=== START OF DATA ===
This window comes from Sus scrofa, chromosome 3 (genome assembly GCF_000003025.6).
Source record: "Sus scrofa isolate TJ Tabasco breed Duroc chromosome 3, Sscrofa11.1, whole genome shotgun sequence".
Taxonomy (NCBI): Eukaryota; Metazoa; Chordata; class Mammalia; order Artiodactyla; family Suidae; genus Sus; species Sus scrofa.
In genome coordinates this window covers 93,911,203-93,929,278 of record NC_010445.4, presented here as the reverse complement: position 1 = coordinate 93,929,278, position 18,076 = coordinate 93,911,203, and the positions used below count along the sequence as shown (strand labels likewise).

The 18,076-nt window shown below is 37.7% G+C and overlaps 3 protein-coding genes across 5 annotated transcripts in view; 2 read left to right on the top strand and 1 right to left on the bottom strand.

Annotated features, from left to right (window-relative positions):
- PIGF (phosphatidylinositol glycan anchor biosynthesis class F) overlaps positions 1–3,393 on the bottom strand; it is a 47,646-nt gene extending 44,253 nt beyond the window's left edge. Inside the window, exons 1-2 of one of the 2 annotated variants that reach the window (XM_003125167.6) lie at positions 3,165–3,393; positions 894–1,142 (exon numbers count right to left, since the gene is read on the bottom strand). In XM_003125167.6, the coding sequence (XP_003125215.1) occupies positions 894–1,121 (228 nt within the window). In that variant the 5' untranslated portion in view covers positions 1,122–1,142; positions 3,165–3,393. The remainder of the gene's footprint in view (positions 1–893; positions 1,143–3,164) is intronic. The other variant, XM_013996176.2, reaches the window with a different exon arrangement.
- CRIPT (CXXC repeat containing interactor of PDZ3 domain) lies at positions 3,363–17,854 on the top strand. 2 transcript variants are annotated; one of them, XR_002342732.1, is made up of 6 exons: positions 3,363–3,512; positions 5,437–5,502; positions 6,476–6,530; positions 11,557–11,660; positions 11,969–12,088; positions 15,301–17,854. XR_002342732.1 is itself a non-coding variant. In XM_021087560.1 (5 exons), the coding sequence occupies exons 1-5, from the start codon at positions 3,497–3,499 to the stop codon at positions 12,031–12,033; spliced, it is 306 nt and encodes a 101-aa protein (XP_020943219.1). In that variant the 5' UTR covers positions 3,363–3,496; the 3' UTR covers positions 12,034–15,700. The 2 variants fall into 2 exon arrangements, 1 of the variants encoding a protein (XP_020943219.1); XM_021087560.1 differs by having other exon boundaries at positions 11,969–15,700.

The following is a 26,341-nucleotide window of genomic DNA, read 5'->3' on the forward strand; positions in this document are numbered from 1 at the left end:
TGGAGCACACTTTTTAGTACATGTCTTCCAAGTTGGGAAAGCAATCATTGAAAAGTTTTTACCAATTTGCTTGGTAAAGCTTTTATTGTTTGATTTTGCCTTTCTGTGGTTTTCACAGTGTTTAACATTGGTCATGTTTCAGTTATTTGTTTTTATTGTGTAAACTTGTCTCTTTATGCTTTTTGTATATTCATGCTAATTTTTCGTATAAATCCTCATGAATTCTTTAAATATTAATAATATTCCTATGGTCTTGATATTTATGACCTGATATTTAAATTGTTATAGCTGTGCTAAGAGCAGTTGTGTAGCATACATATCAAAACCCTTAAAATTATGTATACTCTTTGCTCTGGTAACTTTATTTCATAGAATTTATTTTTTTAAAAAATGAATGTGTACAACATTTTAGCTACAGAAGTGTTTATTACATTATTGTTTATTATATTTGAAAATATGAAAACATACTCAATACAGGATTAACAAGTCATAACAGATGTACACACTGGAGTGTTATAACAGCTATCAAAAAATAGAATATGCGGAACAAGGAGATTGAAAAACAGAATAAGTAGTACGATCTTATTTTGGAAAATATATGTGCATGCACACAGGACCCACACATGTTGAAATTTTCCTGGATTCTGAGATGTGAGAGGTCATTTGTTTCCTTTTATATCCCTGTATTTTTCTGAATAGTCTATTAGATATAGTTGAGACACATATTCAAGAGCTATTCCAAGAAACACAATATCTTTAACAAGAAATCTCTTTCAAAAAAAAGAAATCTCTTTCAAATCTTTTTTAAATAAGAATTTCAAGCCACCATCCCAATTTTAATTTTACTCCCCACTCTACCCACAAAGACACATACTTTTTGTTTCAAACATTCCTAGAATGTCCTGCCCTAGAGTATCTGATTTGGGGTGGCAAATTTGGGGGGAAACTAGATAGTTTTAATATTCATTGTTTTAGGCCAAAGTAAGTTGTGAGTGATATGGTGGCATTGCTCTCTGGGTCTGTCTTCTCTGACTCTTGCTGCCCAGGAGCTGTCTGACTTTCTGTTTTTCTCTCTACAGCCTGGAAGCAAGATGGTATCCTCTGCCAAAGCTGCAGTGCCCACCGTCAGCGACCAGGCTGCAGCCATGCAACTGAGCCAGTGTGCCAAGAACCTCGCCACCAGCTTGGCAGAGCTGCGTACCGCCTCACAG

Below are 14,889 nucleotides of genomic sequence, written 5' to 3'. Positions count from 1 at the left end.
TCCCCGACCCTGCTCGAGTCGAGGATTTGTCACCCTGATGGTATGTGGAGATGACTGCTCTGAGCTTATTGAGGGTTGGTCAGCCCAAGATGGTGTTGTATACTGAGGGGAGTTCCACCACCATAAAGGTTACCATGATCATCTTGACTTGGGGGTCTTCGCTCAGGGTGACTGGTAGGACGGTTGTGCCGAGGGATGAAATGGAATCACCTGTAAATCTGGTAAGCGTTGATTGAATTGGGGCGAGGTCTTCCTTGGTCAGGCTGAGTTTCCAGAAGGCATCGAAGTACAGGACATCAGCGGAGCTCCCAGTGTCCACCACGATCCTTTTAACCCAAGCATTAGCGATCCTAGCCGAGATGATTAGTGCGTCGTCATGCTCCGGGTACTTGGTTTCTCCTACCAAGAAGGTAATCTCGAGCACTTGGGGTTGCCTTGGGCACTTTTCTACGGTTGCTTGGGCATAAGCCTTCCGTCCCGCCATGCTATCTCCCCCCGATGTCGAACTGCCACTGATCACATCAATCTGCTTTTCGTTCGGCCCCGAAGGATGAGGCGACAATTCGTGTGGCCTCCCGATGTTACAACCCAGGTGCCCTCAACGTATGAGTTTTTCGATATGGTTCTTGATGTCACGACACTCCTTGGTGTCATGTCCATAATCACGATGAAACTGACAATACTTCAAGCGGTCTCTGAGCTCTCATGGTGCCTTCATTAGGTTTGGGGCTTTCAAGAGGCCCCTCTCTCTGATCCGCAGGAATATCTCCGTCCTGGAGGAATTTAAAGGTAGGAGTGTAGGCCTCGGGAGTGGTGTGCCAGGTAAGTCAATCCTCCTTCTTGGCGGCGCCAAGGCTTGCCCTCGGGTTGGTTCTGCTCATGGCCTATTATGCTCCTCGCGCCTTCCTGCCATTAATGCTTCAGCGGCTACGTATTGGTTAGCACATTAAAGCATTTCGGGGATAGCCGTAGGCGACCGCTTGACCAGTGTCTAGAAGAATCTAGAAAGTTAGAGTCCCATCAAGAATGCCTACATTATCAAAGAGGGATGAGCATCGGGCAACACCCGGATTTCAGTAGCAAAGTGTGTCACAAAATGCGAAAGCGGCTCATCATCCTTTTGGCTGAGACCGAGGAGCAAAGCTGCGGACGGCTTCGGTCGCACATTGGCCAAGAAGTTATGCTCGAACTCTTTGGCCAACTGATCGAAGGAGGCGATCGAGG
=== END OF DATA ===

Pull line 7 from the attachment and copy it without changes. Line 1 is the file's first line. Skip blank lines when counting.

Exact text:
- PIGF (phosphatidylinositol glycan anchor biosynthesis class F) overlaps positions 1–3,393 on the bottom strand; it is a 47,646-nt gene extending 44,253 nt beyond the window's left edge. Inside the window, exons 1-2 of one of the 2 annotated variants that reach the window (XM_003125167.6) lie at positions 3,165–3,393; positions 894–1,142 (exon numbers count right to left, since the gene is read on the bottom strand). In XM_003125167.6, the coding sequence (XP_003125215.1) occupies positions 894–1,121 (228 nt within the window). In that variant the 5' untranslated portion in view covers positions 1,122–1,142; positions 3,165–3,393. The remainder of the gene's footprint in view (positions 1–893; positions 1,143–3,164) is intronic. The other variant, XM_013996176.2, reaches the window with a different exon arrangement.